Analyzing and reviewing Blue Velvet is difficult; the plot is easy to discern, but there are layers of subtext that live within the movie. Blue Velvet, like other David Lynch projects, explores dark, subconscious desires and fears. Frank Booth (Dennis Hopper) is a manifestation of this darkness. Frank Booth acts as an interesting foil to Jeffery Beaumont because he represents Jeffery’s dark desires. Frank even says to Jeffery, “You are me.” This dark revelation shakes Jeffery, causing him to weep in his room, lamenting the darkness that he has witnessed in himself.

Sandy Williams (Laura Dern) and Dorothy Vallens (Isabella Rossellini) contrast each other. Sandy is pure and young; she is untainted by the world, protected from the darkness by her suburban home and detective father. Dorothy Vallens is a tragic figure, and unlike Sandy she is alone forced to face the darkness of the world and her darkness alone. Frank’s dark and violent desires have created a world of darkness for her. She is a victim of sexual violence and Frank’s depravity. When Jeffery enters her world, Dorothy has been broken by Frank. He has kidnapped her husband and son, cutting off her husband’s ear with scissors and regularly torturing her with his insanity and sexual violence. Dorothy, along with Frank, awakens something dark within Jeffrey. She engages him and inspires him to act on his dark impulses, something which haunts him later. On the surface, Jeffery looks innocent, but Dorothy shows him he isn’t truly innocent.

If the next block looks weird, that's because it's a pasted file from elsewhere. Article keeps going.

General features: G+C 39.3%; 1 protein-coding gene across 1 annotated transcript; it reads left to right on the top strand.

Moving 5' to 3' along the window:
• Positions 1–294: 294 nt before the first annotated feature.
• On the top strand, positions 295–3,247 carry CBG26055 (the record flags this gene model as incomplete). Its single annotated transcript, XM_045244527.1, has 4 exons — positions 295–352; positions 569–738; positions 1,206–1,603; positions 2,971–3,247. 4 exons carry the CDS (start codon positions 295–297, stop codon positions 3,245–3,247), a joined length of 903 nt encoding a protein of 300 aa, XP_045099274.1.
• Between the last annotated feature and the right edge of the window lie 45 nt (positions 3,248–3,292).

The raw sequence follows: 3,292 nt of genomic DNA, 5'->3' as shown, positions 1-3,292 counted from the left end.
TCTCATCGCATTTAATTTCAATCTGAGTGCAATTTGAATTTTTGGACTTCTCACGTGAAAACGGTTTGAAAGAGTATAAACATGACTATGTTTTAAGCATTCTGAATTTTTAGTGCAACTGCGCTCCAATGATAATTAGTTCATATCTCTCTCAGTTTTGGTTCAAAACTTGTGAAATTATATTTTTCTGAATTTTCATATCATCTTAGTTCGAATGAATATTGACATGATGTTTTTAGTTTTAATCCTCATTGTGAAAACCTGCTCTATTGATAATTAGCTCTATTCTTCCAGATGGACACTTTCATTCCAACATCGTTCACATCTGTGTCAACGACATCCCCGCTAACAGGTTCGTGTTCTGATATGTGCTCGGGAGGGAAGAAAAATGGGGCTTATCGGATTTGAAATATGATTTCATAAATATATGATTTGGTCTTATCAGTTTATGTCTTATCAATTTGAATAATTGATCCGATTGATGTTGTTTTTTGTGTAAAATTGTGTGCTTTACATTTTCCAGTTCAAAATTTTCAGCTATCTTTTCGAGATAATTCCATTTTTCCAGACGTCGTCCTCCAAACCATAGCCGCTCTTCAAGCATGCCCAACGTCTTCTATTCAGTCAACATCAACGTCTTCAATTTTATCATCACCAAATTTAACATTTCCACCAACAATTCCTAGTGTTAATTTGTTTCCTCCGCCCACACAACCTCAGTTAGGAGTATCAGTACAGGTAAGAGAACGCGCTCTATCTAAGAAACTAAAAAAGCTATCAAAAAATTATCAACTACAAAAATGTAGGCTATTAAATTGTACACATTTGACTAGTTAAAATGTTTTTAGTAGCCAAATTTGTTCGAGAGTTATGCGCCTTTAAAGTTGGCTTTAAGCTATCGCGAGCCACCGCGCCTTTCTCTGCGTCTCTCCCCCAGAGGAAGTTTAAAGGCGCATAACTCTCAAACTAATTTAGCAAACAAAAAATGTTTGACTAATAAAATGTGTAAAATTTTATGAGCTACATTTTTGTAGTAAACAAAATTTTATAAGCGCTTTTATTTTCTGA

It is interesting how David Lynch blends multiple genres, creating a film that is equal parts horror, noir, and psychological thriller. Angelo Badalamenti’s score even calls back to classic film noir scores. He does this with his imagery too; the opening of the film shows an Americana landscape before he descends deeper into the world, showing urban decay and immorality. Lynch’s work consistently evokes the idea of the industrial and urban world encroaching on the idyllic lifestyle of suburban America. There is also a voyeuristic approach to his filmmaking, and that features heavily in this movie. People witness and recognize ever-growing darkness but turn a blind eye or succumb.

Dream-like and nightmarish David Lynch uses Blue Velvet to examine the dark recess of our subconscious. It is interesting to watch alongside his oeuvre because you can watch how his ideas evolve and adapt over time. Blue Velvet is an excellent and challenging neo-noir that I highly recommend everyone watching.

Rating 5/5